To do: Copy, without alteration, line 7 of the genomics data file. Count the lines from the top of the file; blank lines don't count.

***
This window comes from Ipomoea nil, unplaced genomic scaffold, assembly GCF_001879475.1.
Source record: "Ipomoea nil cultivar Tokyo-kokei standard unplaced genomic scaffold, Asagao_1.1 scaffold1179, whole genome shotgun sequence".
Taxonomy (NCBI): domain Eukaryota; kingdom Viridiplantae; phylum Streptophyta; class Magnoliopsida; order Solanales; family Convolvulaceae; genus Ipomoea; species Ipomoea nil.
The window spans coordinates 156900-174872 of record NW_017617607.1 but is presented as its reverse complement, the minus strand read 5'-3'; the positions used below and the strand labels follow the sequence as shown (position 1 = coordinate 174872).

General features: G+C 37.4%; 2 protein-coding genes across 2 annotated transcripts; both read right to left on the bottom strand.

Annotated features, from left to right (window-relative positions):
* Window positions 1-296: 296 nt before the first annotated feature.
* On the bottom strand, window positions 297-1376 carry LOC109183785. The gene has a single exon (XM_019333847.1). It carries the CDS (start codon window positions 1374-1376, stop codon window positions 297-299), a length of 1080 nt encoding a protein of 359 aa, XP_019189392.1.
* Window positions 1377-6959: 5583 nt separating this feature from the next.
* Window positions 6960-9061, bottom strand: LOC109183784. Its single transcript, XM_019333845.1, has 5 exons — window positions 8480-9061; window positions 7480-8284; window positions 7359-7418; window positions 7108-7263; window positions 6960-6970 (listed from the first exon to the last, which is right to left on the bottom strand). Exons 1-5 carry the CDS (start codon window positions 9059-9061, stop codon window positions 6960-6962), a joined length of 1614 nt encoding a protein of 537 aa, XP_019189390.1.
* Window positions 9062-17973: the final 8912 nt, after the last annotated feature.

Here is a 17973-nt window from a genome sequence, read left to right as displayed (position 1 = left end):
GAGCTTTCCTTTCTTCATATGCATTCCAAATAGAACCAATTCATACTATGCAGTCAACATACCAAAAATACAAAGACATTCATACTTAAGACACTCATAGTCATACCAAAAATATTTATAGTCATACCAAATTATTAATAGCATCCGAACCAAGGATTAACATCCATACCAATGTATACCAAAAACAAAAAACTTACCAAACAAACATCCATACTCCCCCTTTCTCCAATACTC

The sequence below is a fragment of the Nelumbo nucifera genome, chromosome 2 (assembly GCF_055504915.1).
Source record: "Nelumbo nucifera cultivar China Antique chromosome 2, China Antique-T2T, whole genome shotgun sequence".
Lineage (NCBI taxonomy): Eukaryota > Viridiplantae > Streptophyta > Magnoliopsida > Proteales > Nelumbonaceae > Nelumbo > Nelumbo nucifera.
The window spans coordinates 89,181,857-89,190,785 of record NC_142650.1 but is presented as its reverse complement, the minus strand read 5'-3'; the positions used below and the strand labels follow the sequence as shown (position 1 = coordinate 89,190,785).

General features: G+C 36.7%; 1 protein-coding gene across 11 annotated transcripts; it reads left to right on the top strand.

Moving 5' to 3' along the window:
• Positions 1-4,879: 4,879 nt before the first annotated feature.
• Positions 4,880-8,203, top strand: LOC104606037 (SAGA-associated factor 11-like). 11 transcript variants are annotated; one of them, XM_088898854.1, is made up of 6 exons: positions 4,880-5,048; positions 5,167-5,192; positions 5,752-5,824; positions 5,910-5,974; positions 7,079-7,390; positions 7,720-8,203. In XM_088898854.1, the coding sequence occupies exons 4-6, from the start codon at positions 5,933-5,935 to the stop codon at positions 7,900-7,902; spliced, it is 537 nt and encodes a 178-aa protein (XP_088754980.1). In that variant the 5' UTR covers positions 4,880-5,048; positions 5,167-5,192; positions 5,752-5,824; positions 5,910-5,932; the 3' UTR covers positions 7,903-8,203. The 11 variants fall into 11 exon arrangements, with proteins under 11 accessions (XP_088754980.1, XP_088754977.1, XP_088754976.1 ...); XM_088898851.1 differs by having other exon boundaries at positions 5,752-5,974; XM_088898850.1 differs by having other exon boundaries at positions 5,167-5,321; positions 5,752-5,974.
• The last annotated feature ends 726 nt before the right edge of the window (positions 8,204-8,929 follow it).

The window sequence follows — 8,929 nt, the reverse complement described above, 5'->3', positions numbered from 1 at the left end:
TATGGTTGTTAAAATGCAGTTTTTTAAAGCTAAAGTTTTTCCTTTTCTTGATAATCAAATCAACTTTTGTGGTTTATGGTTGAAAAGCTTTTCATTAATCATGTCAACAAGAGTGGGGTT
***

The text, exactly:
* Window positions 1-296: 296 nt before the first annotated feature.